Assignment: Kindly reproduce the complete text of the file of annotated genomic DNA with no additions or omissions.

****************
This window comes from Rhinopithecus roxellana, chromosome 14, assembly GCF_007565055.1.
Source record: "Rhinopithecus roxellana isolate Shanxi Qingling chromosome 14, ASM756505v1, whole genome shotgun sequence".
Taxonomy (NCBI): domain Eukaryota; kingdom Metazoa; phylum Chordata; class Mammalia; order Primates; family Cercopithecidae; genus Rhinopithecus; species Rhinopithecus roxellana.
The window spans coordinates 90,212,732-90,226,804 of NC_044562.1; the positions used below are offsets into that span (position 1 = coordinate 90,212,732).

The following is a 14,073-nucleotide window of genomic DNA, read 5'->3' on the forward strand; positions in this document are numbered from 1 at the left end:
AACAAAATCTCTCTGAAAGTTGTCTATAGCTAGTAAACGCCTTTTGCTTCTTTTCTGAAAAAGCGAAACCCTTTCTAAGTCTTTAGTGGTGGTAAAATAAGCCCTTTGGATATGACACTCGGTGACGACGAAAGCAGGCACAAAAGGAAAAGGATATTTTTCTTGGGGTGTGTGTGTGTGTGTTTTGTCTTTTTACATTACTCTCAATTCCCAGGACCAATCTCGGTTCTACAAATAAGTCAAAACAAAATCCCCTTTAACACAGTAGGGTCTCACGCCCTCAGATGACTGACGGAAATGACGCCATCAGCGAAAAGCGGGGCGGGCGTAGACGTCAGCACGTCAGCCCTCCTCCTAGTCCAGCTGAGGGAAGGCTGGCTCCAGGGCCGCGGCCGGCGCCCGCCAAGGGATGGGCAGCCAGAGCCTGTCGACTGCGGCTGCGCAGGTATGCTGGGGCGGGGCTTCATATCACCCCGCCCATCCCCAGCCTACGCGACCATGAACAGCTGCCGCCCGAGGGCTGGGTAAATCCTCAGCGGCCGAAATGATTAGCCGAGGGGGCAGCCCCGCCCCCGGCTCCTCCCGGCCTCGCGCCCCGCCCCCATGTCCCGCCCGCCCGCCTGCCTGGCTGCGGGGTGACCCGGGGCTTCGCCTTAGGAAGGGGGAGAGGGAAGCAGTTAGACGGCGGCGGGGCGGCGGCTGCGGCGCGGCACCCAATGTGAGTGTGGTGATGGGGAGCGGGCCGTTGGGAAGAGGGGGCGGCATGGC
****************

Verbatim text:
This window comes from Rhinopithecus roxellana, chromosome 14, assembly GCF_007565055.1.
Source record: "Rhinopithecus roxellana isolate Shanxi Qingling chromosome 14, ASM756505v1, whole genome shotgun sequence".
Taxonomy (NCBI): domain Eukaryota; kingdom Metazoa; phylum Chordata; class Mammalia; order Primates; family Cercopithecidae; genus Rhinopithecus; species Rhinopithecus roxellana.
The window spans coordinates 90,212,732-90,226,804 of NC_044562.1; the positions used below are offsets into that span (position 1 = coordinate 90,212,732).

The following is a 14,073-nucleotide window of genomic DNA, read 5'->3' on the forward strand; positions in this document are numbered from 1 at the left end:
AACAAAATCTCTCTGAAAGTTGTCTATAGCTAGTAAACGCCTTTTGCTTCTTTTCTGAAAAAGCGAAACCCTTTCTAAGTCTTTAGTGGTGGTAAAATAAGCCCTTTGGATATGACACTCGGTGACGACGAAAGCAGGCACAAAAGGAAAAGGATATTTTTCTTGGGGTGTGTGTGTGTGTGTTTTGTCTTTTTACATTACTCTCAATTCCCAGGACCAATCTCGGTTCTACAAATAAGTCAAAACAAAATCCCCTTTAACACAGTAGGGTCTCACGCCCTCAGATGACTGACGGAAATGACGCCATCAGCGAAAAGCGGGGCGGGCGTAGACGTCAGCACGTCAGCCCTCCTCCTAGTCCAGCTGAGGGAAGGCTGGCTCCAGGGCCGCGGCCGGCGCCCGCCAAGGGATGGGCAGCCAGAGCCTGTCGACTGCGGCTGCGCAGGTATGCTGGGGCGGGGCTTCATATCACCCCGCCCATCCCCAGCCTACGCGACCATGAACAGCTGCCGCCCGAGGGCTGGGTAAATCCTCAGCGGCCGAAATGATTAGCCGAGGGGGCAGCCCCGCCCCCGGCTCCTCCCGGCCTCGCGCCCCGCCCCCATGTCCCGCCCGCCCGCCTGCCTGGCTGCGGGGTGACCCGGGGCTTCGCCTTAGGAAGGGGGAGAGGGAAGCAGTTAGACGGCGGCGGGGCGGCGGCTGCGGCGCGGCACCCAATGTGAGTGTGGTGATGGGGAGCGGGCCGTTGGGAAGAGGGGGCGGCATGGC